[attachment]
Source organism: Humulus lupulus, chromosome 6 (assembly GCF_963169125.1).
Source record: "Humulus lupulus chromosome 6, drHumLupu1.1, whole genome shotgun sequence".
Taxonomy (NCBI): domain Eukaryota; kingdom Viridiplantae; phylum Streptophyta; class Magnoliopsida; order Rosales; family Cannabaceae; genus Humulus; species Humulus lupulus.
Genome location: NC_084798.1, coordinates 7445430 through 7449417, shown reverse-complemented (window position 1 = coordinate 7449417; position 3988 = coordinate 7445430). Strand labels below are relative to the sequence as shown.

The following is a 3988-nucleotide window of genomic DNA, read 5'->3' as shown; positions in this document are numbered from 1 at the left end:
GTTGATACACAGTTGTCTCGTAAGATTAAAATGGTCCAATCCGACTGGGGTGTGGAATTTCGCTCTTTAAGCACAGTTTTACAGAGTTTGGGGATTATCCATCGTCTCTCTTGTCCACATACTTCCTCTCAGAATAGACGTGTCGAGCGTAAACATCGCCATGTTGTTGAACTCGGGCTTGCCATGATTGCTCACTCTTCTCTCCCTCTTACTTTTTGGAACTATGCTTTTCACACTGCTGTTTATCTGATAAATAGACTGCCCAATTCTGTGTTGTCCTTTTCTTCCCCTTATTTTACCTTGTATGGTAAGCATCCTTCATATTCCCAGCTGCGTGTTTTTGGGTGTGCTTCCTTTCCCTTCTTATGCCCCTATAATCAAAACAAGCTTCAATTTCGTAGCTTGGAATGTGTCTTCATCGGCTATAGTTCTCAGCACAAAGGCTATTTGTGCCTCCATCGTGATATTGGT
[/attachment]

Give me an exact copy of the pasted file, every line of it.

Source organism: Humulus lupulus, chromosome 6 (assembly GCF_963169125.1).
Source record: "Humulus lupulus chromosome 6, drHumLupu1.1, whole genome shotgun sequence".
Taxonomy (NCBI): domain Eukaryota; kingdom Viridiplantae; phylum Streptophyta; class Magnoliopsida; order Rosales; family Cannabaceae; genus Humulus; species Humulus lupulus.
Genome location: NC_084798.1, coordinates 7445430 through 7449417, shown reverse-complemented (window position 1 = coordinate 7449417; position 3988 = coordinate 7445430). Strand labels below are relative to the sequence as shown.

The following is a 3988-nucleotide window of genomic DNA, read 5'->3' as shown; positions in this document are numbered from 1 at the left end:
GTTGATACACAGTTGTCTCGTAAGATTAAAATGGTCCAATCCGACTGGGGTGTGGAATTTCGCTCTTTAAGCACAGTTTTACAGAGTTTGGGGATTATCCATCGTCTCTCTTGTCCACATACTTCCTCTCAGAATAGACGTGTCGAGCGTAAACATCGCCATGTTGTTGAACTCGGGCTTGCCATGATTGCTCACTCTTCTCTCCCTCTTACTTTTTGGAACTATGCTTTTCACACTGCTGTTTATCTGATAAATAGACTGCCCAATTCTGTGTTGTCCTTTTCTTCCCCTTATTTTACCTTGTATGGTAAGCATCCTTCATATTCCCAGCTGCGTGTTTTTGGGTGTGCTTCCTTTCCCTTCTTATGCCCCTATAATCAAAACAAGCTTCAATTTCGTAGCTTGGAATGTGTCTTCATCGGCTATAGTTCTCAGCACAAAGGCTATTTGTGCCTCCATCGTGATATTGGT